IDEAS home Printed from https://ideas.repec.org/
MyIDEAS: Log in (now much improved!) to save this article

From income to consumption: measuring households partial insurance

  • José Casado

    ()

This paper computes the degree of consumption insurance with respect to transitory and permanent income shocks for different households. The lack of income-consumption data in the US surveys forces researchers to use an empirical strategy to impute consumption. We avoid this procedure by using the Spanish Continuous Family Expenditure Survey that contains good quality income and consumption information in the same survey. We find full insurance for transitory income shocks and partial insurance for permanent shocks for some sub-groups. For the full sample, a 10 percent permanent income shock induces a 7.8 percent permanent change in consumption, with higher insurance capacity for home-owners and more educated households.

(This abstract was borrowed from another version of this item.)

If you experience problems downloading a file, check if you have the proper application to view it first. In case of further problems read the IDEAS help page. Note that these files are not on the IDEAS site. Please be patient as the files may be large.

File URL: http://hdl.handle.net/10.1007/s00181-010-0337-z
Download Restriction: Access to full text is restricted to subscribers.

As the access to this document is restricted, you may want to look for a different version under "Related research" (further below) or search for a different version of it.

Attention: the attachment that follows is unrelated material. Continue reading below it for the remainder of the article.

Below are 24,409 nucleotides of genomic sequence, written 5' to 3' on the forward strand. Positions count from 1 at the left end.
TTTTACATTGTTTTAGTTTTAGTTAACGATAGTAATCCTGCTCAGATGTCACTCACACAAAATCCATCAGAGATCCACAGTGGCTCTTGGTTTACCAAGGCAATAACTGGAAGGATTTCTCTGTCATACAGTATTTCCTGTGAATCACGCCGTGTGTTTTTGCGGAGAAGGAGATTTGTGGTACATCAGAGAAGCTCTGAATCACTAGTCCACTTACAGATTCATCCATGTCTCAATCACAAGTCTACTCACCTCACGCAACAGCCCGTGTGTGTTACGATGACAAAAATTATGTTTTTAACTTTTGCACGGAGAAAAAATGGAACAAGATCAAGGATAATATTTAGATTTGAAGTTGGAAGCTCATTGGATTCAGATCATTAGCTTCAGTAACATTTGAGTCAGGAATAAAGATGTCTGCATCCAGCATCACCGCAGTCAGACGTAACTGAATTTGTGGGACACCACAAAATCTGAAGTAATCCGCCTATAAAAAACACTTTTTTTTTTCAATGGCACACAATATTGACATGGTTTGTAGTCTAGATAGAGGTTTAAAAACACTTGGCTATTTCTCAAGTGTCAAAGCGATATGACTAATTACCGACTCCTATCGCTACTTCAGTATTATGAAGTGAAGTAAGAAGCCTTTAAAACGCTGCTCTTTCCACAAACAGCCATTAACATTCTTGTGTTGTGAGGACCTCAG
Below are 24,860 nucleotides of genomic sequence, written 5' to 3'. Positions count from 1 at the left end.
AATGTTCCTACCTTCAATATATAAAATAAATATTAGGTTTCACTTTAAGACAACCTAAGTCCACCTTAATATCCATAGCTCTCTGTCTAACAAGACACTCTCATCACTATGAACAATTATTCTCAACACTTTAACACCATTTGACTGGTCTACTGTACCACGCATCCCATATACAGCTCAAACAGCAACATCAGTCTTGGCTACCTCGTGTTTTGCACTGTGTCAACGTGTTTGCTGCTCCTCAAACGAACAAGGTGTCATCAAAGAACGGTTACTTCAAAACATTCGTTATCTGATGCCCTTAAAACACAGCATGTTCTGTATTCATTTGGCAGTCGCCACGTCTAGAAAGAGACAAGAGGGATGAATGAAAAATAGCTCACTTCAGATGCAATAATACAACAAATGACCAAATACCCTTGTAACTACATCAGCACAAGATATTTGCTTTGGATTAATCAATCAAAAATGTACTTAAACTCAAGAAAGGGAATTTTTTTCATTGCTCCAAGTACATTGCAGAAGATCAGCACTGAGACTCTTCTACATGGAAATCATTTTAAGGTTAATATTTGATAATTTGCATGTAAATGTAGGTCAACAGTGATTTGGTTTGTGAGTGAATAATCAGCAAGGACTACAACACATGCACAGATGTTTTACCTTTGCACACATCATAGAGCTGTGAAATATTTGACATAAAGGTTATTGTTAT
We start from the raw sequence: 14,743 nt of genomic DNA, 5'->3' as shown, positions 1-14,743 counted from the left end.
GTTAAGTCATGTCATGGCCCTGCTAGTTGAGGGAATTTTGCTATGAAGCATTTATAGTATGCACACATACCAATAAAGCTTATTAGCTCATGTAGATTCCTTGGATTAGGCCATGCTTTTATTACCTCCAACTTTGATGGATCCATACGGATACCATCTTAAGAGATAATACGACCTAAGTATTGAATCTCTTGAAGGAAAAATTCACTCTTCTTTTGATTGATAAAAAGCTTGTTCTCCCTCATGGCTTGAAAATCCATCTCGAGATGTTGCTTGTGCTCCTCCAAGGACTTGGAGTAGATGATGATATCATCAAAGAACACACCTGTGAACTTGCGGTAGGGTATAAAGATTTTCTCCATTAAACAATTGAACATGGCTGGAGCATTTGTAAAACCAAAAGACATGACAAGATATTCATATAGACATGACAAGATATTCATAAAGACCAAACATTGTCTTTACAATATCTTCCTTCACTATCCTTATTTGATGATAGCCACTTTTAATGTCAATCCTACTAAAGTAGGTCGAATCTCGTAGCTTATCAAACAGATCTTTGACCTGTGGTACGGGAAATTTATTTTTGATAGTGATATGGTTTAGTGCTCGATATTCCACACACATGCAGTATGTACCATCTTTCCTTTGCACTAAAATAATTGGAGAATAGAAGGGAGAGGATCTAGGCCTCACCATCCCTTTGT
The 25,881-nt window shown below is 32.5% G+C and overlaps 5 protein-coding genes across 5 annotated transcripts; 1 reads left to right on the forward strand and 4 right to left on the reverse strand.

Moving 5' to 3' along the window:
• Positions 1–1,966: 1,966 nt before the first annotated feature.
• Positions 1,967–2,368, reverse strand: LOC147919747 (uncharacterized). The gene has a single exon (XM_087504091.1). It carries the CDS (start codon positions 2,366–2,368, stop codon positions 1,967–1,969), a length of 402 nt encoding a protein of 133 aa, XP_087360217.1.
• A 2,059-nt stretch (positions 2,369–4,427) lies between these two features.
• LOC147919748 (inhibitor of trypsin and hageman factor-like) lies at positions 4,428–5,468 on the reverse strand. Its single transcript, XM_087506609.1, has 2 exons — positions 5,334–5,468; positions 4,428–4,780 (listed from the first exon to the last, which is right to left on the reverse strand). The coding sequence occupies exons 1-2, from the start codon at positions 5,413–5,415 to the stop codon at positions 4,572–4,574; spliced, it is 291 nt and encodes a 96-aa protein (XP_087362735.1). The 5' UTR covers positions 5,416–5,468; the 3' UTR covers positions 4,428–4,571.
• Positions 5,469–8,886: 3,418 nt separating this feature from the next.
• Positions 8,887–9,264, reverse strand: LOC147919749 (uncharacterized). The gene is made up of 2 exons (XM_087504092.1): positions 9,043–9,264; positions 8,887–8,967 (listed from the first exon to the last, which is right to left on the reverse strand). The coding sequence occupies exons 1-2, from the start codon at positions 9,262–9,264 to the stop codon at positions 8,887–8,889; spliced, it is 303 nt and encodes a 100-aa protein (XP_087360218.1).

Article provided by Springer in its journal Empirical Economics.

Volume (Year): 40 (2011)
Issue (Month): 2 (April)
Pages: 471-495

as
in new window

Handle: RePEc:spr:empeco:v:40:y:2011:i:2:p:471-495
DOI: 10.1007/s00181-010-0337-z
Contact details of provider: Web page: http://www.springer.com

Order Information: Web: http://www.springer.com/economics/econometrics/journal/181/PS2

References listed on IDEAS
Please report citation or reference errors to , or , if you are the registered author of the cited work, log in to your RePEc Author Service profile, click on "citations" and make appropriate adjustments.:

as in new window
  1. Tullio Jappelli & Luigi Pistaferri, 2004. "Intertemporal choice and consumption mobility," 2004 Meeting Papers 195, Society for Economic Dynamics.
  2. Orazio P. Attanasio & Guglielmo Weber, 1994. "Is Consumption Growth Consistent with Intertemporal Optimization? Evidence from the Consumer Expenditure Survey," NBER Working Papers 4795, National Bureau of Economic Research, Inc.
  3. Attanasio, Orazio & Rios-Rull, Jose-Victor, 2000. "Consumption smoothing in island economies: Can public insurance reduce welfare?," European Economic Review, Elsevier, vol. 44(7), pages 1225-1258, June.